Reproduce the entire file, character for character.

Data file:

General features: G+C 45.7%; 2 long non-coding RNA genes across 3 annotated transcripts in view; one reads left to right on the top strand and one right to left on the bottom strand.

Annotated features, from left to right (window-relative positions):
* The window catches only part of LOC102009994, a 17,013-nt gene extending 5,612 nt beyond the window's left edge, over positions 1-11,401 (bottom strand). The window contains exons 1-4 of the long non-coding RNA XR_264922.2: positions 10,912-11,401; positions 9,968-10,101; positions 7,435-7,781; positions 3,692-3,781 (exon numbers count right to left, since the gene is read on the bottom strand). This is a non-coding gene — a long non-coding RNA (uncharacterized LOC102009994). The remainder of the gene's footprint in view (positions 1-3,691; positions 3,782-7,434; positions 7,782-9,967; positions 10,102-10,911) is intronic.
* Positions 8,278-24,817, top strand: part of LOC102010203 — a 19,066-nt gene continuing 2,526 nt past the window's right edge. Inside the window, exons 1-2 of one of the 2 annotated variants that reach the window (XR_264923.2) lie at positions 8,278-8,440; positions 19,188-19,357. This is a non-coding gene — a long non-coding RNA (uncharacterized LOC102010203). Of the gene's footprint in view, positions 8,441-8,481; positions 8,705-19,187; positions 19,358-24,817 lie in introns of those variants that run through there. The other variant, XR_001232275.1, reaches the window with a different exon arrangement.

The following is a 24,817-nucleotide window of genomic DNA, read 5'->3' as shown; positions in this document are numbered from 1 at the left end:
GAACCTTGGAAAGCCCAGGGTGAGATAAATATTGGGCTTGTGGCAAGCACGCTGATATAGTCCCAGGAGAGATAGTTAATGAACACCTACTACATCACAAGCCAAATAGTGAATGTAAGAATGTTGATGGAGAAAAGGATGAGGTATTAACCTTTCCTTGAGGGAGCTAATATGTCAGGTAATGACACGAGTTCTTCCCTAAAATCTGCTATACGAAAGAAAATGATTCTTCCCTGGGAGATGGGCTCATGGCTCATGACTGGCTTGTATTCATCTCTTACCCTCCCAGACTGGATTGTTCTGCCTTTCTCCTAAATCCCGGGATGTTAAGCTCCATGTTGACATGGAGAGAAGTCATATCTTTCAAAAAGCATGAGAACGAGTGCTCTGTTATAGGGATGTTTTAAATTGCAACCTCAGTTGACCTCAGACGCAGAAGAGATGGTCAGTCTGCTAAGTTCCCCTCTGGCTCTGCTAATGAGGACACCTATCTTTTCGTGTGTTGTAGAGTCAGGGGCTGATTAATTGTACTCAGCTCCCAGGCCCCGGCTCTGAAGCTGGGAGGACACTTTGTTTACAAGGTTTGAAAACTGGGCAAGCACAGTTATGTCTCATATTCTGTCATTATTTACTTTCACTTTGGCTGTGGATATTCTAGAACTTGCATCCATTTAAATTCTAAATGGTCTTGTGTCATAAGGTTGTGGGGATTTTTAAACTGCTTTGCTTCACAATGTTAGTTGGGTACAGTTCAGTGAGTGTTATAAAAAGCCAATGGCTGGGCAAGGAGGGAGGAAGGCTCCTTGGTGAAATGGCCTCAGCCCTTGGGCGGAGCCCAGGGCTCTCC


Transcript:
General features: G+C 45.7%; 2 long non-coding RNA genes across 3 annotated transcripts in view; one reads left to right on the top strand and one right to left on the bottom strand.

Annotated features, from left to right (window-relative positions):
* The window catches only part of LOC102009994, a 17,013-nt gene extending 5,612 nt beyond the window's left edge, over positions 1-11,401 (bottom strand). The window contains exons 1-4 of the long non-coding RNA XR_264922.2: positions 10,912-11,401; positions 9,968-10,101; positions 7,435-7,781; positions 3,692-3,781 (exon numbers count right to left, since the gene is read on the bottom strand). This is a non-coding gene — a long non-coding RNA (uncharacterized LOC102009994). The remainder of the gene's footprint in view (positions 1-3,691; positions 3,782-7,434; positions 7,782-9,967; positions 10,102-10,911) is intronic.
* Positions 8,278-24,817, top strand: part of LOC102010203 — a 19,066-nt gene continuing 2,526 nt past the window's right edge. Inside the window, exons 1-2 of one of the 2 annotated variants that reach the window (XR_264923.2) lie at positions 8,278-8,440; positions 19,188-19,357. This is a non-coding gene — a long non-coding RNA (uncharacterized LOC102010203). Of the gene's footprint in view, positions 8,441-8,481; positions 8,705-19,187; positions 19,358-24,817 lie in introns of those variants that run through there. The other variant, XR_001232275.1, reaches the window with a different exon arrangement.

The following is a 24,817-nucleotide window of genomic DNA, read 5'->3' as shown; positions in this document are numbered from 1 at the left end:
GAACCTTGGAAAGCCCAGGGTGAGATAAATATTGGGCTTGTGGCAAGCACGCTGATATAGTCCCAGGAGAGATAGTTAATGAACACCTACTACATCACAAGCCAAATAGTGAATGTAAGAATGTTGATGGAGAAAAGGATGAGGTATTAACCTTTCCTTGAGGGAGCTAATATGTCAGGTAATGACACGAGTTCTTCCCTAAAATCTGCTATACGAAAGAAAATGATTCTTCCCTGGGAGATGGGCTCATGGCTCATGACTGGCTTGTATTCATCTCTTACCCTCCCAGACTGGATTGTTCTGCCTTTCTCCTAAATCCCGGGATGTTAAGCTCCATGTTGACATGGAGAGAAGTCATATCTTTCAAAAAGCATGAGAACGAGTGCTCTGTTATAGGGATGTTTTAAATTGCAACCTCAGTTGACCTCAGACGCAGAAGAGATGGTCAGTCTGCTAAGTTCCCCTCTGGCTCTGCTAATGAGGACACCTATCTTTTCGTGTGTTGTAGAGTCAGGGGCTGATTAATTGTACTCAGCTCCCAGGCCCCGGCTCTGAAGCTGGGAGGACACTTTGTTTACAAGGTTTGAAAACTGGGCAAGCACAGTTATGTCTCATATTCTGTCATTATTTACTTTCACTTTGGCTGTGGATATTCTAGAACTTGCATCCATTTAAATTCTAAATGGTCTTGTGTCATAAGGTTGTGGGGATTTTTAAACTGCTTTGCTTCACAATGTTAGTTGGGTACAGTTCAGTGAGTGTTATAAAAAGCCAATGGCTGGGCAAGGAGGGAGGAAGGCTCCTTGGTGAAATGGCCTCAGCCCTTGGGCGGAGCCCAGGGCTCTCC